Did you miss Episode 1? Find it here.
The lazivator doors opened to the bridge, but Jed paused a minute before entering to admire the view and give the reader a chance to visualize the setting. Like most iGotThis class vessels, the bridge was a small compact bubble with a 360-degree view of the space through which it traveled. Of course, the view was digitally generated; the bridge itself nestled securely in the center of the saucer section under multiple deck platings and shields. Most species thought the design overkill…until they met the kind of crew that generally gravitated to HuFleet.
Let’s meet a few of them now:
To the right, in a horseshoe-shaped console that manned sensors, communications, and ship systems and could be tied to engineering and command functions by flipping the switches installed under the main console, Ensign Ellie Doall stood, fingers flying over the touchpad screens. Was she recalibrating the sensors? Scanning for potential threats? Tallying the latest ship’s pool? Jed never quite knew, though he guessed – and accurately – that she was doing more than one. Regardless, if he needed anything, he could count on her to already be on it by the time he asked.
On his left, in a similarly shaped console, Minion First Class Gel O’Tin stabbed one of his tendrils at the security board at a significantly slower pace than Doall. Probably following the progress of their new guests, or trying to, if the greyish blue of his gelatinous endoplasm was any indication. O’Tin didn’t have a lot of experience with bridge duty yet. Not to mention the fact that the human interfaces baffled him easily. There were times when his technical incompetence exasperated Jed, but there was no disputing the Globbal’s talents in a fight. O’Tin absorbed punishment…then he absorbed his foes.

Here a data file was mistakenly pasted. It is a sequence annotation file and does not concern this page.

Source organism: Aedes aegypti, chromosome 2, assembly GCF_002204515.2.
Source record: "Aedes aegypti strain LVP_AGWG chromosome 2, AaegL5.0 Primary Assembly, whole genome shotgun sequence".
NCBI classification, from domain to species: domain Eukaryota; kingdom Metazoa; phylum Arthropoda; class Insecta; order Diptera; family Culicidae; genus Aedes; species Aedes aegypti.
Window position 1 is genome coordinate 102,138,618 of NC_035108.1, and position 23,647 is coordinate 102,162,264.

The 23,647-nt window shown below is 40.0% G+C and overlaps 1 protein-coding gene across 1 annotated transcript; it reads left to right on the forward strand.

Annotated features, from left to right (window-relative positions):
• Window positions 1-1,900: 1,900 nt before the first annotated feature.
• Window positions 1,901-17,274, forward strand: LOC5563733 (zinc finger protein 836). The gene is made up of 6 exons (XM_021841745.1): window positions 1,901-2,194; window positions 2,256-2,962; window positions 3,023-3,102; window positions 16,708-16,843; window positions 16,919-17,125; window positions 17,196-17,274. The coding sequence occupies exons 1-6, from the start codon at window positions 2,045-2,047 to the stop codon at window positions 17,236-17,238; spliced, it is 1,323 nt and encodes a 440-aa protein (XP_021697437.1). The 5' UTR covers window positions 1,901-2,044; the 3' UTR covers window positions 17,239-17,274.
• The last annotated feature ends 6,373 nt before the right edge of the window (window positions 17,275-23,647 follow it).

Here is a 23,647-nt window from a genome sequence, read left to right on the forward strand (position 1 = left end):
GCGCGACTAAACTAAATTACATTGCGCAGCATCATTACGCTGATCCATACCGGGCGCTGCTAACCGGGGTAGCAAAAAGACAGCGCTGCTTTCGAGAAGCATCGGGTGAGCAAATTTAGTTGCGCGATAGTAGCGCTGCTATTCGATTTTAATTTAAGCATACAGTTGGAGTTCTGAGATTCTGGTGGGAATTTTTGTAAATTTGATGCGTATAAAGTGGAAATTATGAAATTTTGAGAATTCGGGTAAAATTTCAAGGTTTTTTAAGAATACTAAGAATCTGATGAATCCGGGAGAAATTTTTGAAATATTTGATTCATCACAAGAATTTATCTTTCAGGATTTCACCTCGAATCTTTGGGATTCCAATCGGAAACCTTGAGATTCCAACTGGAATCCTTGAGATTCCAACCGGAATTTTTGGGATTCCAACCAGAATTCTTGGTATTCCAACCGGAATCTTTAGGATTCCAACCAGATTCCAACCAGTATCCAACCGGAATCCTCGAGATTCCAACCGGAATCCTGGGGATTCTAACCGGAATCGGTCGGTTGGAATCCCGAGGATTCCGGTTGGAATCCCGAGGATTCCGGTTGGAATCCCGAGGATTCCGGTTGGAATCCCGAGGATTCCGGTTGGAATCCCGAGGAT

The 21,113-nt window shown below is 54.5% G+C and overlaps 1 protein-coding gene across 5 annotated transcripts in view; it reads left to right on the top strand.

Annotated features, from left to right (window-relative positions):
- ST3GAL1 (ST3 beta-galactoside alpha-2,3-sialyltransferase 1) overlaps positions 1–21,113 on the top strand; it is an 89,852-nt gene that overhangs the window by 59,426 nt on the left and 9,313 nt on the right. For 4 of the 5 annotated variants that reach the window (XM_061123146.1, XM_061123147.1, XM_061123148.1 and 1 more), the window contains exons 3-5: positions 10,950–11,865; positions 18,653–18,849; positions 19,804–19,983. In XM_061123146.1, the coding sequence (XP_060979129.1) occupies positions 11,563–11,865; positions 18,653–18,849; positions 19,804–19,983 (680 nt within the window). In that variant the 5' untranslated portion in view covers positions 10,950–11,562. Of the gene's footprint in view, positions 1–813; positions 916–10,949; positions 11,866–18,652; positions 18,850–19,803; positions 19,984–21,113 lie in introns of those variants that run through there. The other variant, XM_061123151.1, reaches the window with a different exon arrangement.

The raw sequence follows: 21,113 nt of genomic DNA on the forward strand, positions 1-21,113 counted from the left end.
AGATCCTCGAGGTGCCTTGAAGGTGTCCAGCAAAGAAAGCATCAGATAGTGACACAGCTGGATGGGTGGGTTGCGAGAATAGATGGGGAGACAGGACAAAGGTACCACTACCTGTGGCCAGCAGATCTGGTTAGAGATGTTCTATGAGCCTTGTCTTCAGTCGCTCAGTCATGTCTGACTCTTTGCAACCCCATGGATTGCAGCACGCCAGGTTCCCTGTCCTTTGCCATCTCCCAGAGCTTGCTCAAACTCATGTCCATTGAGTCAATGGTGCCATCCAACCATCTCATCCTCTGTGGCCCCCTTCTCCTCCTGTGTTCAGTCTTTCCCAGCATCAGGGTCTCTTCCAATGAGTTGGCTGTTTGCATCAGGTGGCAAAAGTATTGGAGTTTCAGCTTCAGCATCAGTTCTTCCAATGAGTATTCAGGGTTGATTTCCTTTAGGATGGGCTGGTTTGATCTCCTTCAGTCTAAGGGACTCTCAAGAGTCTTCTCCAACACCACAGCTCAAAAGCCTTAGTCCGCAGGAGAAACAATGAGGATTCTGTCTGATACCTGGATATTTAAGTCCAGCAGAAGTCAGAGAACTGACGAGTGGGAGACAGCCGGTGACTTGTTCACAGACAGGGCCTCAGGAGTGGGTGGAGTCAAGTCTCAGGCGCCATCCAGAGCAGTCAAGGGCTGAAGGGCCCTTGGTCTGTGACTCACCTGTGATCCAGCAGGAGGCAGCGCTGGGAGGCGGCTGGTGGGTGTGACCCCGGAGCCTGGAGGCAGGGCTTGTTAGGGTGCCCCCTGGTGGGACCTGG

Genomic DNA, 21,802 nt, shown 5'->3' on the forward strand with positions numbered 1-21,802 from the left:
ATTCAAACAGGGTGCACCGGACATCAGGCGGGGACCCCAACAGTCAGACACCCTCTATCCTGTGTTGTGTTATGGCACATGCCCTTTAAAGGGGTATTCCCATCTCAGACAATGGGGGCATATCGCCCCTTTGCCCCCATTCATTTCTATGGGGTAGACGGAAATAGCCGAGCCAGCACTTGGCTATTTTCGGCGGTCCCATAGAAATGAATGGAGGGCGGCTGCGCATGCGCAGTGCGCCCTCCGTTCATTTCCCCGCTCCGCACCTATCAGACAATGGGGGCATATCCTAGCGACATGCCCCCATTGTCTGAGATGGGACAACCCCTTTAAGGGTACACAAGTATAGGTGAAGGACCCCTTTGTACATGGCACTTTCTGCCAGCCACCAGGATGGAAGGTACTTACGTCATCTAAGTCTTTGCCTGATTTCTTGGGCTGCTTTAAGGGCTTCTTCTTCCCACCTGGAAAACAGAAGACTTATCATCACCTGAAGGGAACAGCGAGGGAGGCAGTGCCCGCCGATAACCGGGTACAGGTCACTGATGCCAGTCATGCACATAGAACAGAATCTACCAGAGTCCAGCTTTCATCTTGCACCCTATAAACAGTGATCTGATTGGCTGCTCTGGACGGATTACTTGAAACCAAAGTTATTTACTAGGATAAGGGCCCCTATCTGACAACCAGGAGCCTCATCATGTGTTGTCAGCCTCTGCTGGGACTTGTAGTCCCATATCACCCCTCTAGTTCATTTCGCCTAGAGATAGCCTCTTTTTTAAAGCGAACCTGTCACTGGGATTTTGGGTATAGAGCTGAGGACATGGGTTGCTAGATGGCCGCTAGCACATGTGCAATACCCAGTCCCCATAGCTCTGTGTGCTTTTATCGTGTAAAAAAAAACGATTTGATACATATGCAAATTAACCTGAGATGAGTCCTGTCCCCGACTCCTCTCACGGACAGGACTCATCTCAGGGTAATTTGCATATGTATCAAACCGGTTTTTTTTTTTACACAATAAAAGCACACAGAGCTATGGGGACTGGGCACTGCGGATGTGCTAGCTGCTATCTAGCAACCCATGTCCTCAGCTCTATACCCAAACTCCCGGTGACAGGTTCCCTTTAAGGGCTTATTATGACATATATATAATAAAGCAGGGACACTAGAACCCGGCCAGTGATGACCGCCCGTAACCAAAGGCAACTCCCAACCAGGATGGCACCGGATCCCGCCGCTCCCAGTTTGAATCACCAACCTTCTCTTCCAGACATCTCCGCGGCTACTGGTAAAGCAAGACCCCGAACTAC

Almost dead across from Jeb, the helmsman, Francisco Cruz lounged at his console, feet up on the edge while he told a story to Commander Phineas Smythe, the first officer who sat in one of two revolving chairs in the center of the room. Judging from how his hands were moving, he was either relaying an atmospheric dogfight from his Union Air Force days or a fight he’d had with his grandmother. In the recessed alcove to his right, three extra crewman half-listened while they played cards.
“Then she hit me- Bada-bam! Glancing shot to my port thrusters. I had to make an emergency landing in Dona Tortella’s tomato fields. I stunk of marinara all summer. I’m a-telling you. You don’t snitch my nona’s tortellini or her hovercrafts!”
“Your grandmother was quite a woman,” Commander Smythe remarked dryly. “I wonder. If we invited her aboard could she break you of the habit of putting your feet on the nav console?”
“Sorry, sir,” he said. “Orbit’s just so boring. Put her in the right spot and stick her on autopilot. Doall could handle it from her console.”
“I have,” Doall answered. “Captain on the bridge, by the way – or at least in the lazivater.”
Cruz’s feet came down with a thump and Smyth spun the command chair to face the back. “Sir! Are our guests aboard safely?”
Capt. Tiberius strode in, but paused just past the double-horseshoes of Security and Ops. “Well, Dolfrick would insist they died in route, of course, but they seem fine now. I left them in Loreli’s capable hands. Are LaFuentes and Deary waiting for us in the briefing room?”